“News is a business, not a public service”

I recently asked my friend Bob (a really fine journalist) about an idea I came across in a WSJ column by Peggy Noonan. The following line sort of sums it up:

“Great reporting is what every honest person wants now, it’s the one ironic thing we have less of in journalism than we need.”

Bob responded with this quote by Alex Rohr, President of Rohr News Network, a fictional character in a novel (The Race) by Richard North Patterson:

“The old model was that news is fact, and objectivity the ideal. Today’s truth is that “news” like anything else we sell to the public, is a product. Our news product isn’t some abstract notion of truth, or even reality. It’s a story–consistent and repetitive, with a message that’s emotionally fulfilling to the viewer. We mislead no one. Turn on (our news), and you’re getting exactly what you want. I can help you feel better about this war, or fighting terrorists, and you don’t have to think about them anymore. If we also use that power to promote our friends and advance our interests, so be it. News is a business, not a public service.”

And our nation is poorer for it.

2 thoughts on ““News is a business, not a public service”

  1. I have just one problem with the quote Bob provided you. There is one snippet of the quote, I believe, is false,
    “I can help you feel better about this war, or fighting terrorists, and you don’t have to think about them anymore.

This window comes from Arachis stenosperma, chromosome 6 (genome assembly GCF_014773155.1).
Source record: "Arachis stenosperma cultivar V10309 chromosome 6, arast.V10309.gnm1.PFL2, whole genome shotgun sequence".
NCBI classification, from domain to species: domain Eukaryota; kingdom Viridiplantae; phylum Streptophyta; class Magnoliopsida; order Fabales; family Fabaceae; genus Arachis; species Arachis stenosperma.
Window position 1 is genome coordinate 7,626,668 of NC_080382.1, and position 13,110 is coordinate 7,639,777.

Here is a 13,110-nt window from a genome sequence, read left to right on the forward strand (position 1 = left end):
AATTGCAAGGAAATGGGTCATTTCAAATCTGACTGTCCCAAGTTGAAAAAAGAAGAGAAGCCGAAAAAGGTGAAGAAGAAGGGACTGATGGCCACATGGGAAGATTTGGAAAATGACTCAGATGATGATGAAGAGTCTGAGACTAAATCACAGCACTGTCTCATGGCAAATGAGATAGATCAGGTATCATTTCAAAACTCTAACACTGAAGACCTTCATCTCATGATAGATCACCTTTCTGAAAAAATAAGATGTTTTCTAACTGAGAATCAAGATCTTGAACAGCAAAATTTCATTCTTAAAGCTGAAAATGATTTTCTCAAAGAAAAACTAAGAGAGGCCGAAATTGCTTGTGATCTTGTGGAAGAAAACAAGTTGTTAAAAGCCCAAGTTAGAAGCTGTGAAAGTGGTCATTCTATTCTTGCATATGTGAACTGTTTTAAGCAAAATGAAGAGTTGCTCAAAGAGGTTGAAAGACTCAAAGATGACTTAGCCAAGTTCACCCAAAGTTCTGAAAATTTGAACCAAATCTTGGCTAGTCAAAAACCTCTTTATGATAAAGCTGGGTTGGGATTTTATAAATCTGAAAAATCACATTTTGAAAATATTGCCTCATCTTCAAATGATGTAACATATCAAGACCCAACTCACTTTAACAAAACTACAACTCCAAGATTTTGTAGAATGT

The media, in general terms, doesn’t present or “report” the war or fighting terrorism in a way that makes most Americans “feel better” about it.

  2. The kernel of this issue is that the free market is not the solution to all problems. In a marketplace, by definition, there must be winners and losers, and nobody is objective because the priority is to make sure you are not the loser. The higher ideals of pure journalism, where truth stands on its own, is not compatible.
    It’s as if people who trust in markets for everything are not comfortable unless all aspects of life can be framed within an adversarial, win-lose, kill-or-be-killed context. Were these folks all abused as children?
    Things free markets are not compatible with:
    – Truth (journalism)
    – Beauty (art)
    – Compassion (medicine)
    – Idealism (politics)
    Hm, perhaps it is instead the right-wing free marketers who are incompatible with truth, beauty, compassion, and idealism.

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